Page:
garf112 wrote:I feel like the entire Blue Jays team had a terrible BABIP. Could that have something to do with the defenses they hit against being superior somehow?
Team of flyball hitters that nearly breaks the 1997 Mariners team HR record=low team BABIP
Still, they probably had some bad luck too...they're the Jays.
I know that there must be a ton of reasons why it is so low, it just seems strange that just about everyone on the team had a down batting average year.
Aaron Hill- career BABIP- .288, last year's .196 (lowest in the ML)
Jose Bautista- career- .270, last year's .233 (3rd lowest in the ML)
Edwin Encarnacion- career- .280, last year- .235
Vernon Wells- career- .288, last year- .272
Adam Lind- career- .303, last year- .277
Lyle Overbay- career- .317, last year- .285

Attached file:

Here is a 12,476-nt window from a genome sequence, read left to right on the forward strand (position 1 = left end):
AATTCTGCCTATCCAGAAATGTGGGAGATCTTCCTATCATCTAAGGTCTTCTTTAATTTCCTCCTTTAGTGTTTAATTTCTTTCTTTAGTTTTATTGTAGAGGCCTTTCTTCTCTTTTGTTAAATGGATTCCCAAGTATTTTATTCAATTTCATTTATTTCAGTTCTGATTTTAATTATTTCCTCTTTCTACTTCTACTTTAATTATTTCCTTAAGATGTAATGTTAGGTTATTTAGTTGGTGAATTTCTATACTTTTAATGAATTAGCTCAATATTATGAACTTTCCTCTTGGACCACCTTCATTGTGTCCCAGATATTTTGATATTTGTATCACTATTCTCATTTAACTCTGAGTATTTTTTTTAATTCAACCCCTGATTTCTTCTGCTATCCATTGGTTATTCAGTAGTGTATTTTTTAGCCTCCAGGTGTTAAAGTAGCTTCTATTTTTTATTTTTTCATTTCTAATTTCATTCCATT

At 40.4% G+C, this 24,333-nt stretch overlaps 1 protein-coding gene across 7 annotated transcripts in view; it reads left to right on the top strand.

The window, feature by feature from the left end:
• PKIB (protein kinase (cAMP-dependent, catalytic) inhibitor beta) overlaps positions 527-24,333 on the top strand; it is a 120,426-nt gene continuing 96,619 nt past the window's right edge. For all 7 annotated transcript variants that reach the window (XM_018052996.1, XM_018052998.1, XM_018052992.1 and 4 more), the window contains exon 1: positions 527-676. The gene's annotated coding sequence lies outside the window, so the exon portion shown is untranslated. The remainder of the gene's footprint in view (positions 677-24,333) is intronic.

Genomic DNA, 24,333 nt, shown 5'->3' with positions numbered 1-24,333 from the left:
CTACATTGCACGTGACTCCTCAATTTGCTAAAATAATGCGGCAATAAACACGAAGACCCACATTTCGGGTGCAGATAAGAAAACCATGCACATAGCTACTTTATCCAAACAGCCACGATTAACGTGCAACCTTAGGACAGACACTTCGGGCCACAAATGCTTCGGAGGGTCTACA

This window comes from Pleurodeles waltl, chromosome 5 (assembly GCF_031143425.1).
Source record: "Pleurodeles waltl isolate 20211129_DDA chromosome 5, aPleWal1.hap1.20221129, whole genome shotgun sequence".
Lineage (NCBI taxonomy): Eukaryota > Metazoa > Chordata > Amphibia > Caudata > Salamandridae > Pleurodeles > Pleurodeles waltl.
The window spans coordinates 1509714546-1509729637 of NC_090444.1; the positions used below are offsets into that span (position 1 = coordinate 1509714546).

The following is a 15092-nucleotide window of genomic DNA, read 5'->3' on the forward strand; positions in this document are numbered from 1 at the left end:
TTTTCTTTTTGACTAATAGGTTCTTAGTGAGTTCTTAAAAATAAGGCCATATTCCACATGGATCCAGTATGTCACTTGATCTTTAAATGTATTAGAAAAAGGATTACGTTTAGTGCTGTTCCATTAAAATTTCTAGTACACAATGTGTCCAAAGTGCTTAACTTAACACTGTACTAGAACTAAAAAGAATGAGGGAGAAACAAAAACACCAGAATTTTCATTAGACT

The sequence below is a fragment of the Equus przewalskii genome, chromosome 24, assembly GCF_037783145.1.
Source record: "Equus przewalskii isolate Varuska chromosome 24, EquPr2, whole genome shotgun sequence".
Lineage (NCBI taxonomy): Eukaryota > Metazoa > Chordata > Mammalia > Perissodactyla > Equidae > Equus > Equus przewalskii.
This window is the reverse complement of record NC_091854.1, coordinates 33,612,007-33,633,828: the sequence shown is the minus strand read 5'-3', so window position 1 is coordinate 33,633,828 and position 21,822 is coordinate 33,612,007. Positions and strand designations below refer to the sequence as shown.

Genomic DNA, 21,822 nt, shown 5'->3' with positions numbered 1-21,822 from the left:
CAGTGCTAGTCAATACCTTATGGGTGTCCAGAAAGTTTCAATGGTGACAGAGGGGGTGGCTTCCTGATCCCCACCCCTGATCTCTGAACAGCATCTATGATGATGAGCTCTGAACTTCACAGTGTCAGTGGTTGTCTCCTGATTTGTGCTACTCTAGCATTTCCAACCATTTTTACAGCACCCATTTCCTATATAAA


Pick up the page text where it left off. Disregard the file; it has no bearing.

Fred Lewis- career- .348, last year- .325
In addition, 15 of the lowest 35 BABIPs for the year spent at least part of their season in the AL East. If I had the time to do some more research and do BABIP by division, I'm sure I'd find that it was lower for the AL East than other divisions. There are definitely more fly ball pitchers in the division:
highest FB% for hitters
Blue Jays- 1st
Red Sox- 2nd
Orioles- 22ndhighest FB% for pitchers
Red Sox- 10th
Blue Jays- 21st
In addition, AL East pitchers on average gave up a lower LD%.